Verdict from 8 experts and +100 user reviews

6 reasons to buy

  • A large number of appreciative runners loved the super comfortable feel of the Inspire 11.
  • Durability is a very nice asset of this shoe, based on some reviews.
  • The blend of cushioning and support is unbelievable, according to most users.
  • A very plush and soft Ortholite sockliner adds to fit and comfort.
  • It runs light and relatively flexible despite the cushioning and support.
  • It is not clunky or boxy like the prior model, noted a handful.

3 reasons not to buy

  • Some needed a break-in time to get the right kind of performance from the shoe.
  • The price is a bit expensive for several runners.
  • The forefoot is a bit tight for a few users.

Bottom line

The Wave Inspire 11 maintains the tradition of providing stability for training and a nice shift from landing to take-off. Additionally, it remains to be very light for a cushioned and stable shoe, which makes it a versatile option for different distances at different speeds. A solid choice for entry level and dedicated runners.

Tip: see the best running shoes.

Good to know

  • Mizuno deals the Inspire 11 with several major modifications to completely erase memories of the past version’s noticeable failures. First up is the revamped upper, which is now a remake of the past versions where stitched overlays are a major theme. This is to address issues of a loose upper that created all sorts of problems for the runner. The new version gives a nice hug that keeps the foot secure from start to finish.
  • Another major change is the material use in the Wave Plate. Mizuno goes back to the one used in earlier models as the one used in the prior version lacked the trademark shock dispersal and pop in the heel. Mizuno fans will recognize the performance of the Wave Plate in 11th Inspire.
  • To compensate for the firmness of the old thermoplastic material and design of the Wave Plate, Mizuno made the forefoot more curved or springy while the last is a little curved as well. This helps with the flexibility and the transition from the heel to the forefoot. The Ortholite sockliner is also made of softer material to reduce the firmness of the ride.

The significant makeover also involves the fit. The Mizuno Inspire 11 has a snugger fit in the heel to the forefoot. With the new last and improved upper, there is an enhanced lockdown feel in the heel, the midfoot, and the forefoot. Despite the curvier last, there is still decent space in the toe room for a natural splay of the toes. Medium to extra wide are the available widths of the shoe while the shoe length is standard.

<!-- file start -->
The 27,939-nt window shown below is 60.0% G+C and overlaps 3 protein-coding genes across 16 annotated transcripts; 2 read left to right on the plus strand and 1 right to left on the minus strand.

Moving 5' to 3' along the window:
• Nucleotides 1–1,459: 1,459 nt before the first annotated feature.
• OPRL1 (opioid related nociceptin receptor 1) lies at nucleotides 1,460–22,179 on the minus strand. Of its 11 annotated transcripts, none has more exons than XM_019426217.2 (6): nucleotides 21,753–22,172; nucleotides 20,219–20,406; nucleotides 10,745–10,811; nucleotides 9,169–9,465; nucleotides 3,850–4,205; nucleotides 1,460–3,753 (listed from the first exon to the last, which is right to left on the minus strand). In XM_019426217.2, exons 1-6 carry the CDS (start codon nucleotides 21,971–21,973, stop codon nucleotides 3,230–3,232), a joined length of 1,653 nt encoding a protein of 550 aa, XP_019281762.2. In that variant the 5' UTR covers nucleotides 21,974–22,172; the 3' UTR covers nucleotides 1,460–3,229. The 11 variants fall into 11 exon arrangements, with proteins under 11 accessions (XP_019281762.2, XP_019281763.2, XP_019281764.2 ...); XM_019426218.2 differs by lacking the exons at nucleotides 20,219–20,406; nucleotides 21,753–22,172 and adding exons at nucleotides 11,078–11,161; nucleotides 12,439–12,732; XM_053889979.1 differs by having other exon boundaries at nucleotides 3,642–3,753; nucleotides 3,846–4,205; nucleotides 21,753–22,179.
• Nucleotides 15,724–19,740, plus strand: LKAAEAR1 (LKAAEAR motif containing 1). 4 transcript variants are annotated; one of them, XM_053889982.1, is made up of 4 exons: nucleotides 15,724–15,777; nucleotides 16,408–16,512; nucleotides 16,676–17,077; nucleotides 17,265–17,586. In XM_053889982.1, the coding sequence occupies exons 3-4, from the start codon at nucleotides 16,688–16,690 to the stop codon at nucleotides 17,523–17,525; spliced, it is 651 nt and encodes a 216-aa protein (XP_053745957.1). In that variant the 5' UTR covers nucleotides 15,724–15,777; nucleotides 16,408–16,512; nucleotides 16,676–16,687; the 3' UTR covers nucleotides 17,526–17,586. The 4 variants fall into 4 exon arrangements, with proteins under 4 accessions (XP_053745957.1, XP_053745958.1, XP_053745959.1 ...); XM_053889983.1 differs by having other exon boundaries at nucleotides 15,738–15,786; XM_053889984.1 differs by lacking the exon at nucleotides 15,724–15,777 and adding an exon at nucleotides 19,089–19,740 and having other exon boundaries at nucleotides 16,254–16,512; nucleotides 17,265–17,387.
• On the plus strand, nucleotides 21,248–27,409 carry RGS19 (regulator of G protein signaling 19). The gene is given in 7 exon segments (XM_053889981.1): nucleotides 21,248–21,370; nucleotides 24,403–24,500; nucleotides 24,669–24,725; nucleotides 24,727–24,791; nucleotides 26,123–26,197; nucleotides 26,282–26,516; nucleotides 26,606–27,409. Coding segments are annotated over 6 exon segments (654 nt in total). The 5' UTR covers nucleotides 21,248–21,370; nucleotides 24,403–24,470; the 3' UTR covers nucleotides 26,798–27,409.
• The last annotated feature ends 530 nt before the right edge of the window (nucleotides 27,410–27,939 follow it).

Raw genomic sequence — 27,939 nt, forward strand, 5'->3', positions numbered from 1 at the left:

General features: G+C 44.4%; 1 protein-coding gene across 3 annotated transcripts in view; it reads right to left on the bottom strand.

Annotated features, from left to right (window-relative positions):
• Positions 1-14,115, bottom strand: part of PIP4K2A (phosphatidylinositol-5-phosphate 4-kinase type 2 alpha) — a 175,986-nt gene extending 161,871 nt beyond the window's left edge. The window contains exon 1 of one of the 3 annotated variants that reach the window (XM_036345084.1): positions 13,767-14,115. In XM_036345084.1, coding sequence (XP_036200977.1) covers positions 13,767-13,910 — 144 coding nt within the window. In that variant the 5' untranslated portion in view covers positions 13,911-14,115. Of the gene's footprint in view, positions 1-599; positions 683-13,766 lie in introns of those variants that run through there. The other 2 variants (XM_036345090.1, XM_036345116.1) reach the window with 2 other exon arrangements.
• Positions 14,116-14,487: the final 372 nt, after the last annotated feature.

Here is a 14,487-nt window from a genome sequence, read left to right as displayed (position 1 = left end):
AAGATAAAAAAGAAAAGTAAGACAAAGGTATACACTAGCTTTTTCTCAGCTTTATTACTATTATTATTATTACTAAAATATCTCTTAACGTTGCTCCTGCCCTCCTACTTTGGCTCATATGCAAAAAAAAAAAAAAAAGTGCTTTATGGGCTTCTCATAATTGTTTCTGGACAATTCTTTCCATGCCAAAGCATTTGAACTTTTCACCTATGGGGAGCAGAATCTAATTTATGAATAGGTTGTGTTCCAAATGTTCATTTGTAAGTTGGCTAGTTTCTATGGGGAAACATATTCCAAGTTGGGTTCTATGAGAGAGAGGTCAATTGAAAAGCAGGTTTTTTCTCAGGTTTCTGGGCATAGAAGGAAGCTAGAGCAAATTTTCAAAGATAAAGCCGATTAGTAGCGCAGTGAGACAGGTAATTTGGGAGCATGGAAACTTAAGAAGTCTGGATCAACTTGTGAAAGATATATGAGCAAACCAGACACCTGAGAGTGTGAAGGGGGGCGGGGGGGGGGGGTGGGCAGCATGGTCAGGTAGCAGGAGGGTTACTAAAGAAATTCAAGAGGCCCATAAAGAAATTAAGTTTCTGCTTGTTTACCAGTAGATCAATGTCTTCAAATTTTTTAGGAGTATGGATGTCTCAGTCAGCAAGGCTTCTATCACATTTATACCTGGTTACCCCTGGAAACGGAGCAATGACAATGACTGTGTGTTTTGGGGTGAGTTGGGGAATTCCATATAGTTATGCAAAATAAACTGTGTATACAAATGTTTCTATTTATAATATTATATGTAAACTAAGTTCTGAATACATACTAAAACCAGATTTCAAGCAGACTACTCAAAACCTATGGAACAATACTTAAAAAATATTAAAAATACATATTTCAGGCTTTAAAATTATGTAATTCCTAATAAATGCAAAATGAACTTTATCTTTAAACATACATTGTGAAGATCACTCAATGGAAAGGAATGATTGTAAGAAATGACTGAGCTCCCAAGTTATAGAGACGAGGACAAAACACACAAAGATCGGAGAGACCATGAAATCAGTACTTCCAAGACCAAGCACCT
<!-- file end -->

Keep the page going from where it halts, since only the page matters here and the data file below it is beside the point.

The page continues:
The outsole is made mostly of blown rubber bar the heel where the more durable X10 carbon rubber serves as a deterrent to wear and tear. This outsole material is used in some Mizuno shoes for running such as the Inspire 15, Rider 22, and Creation 20.

Flexibility is provided by flex grooves with a segmented crash pad that helps with shock attenuation.

The thermoplastic plate known as the Wave Plate occupies the heel and the forefoot sections of the Wave Inspire 11. From the heel, it extends to the midfoot to deliver torsional rigidity and arch support. Mainly, the technology helps with shock dispersal and transition through the gait cycle. Handling the main cushioning duties falls is the U4iC midsole foam. While it is a bit firm, it is lighter than the AP+ with just about the same durability. The SR Touch foam in the heel softens the impact in the heel.

A very breathable mesh covers a large portion of the upper. As mentioned, there are several stitched overlays, including the Runbird logo that delivers the vastly improved fit of the upper. The tongue and collar are sufficiently padded while a plush Ortholite Sockliner helps soften the landing and enhance fit.


How Mizuno Wave Inspire 11 ranks compared to all other shoes
Top 25% road running shoes
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Top 27% Mizuno running shoes
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Top 30% stability running shoes
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The current trend of Mizuno Wave Inspire 11.
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Jens Jakob Andersen
Jens Jakob Andersen

Jens Jakob is a fan of short distances with a 5K PR at 15:58 minutes. Based on 35 million race results, he's among the fastest 0.2% runners. Jens Jakob previously owned a running store, when he was also a competitive runner. His work is regularly featured in The New York Times, Washington Post, BBC and the likes as well as peer-reviewed journals. Finally, he has been a guest on +30 podcasts on running.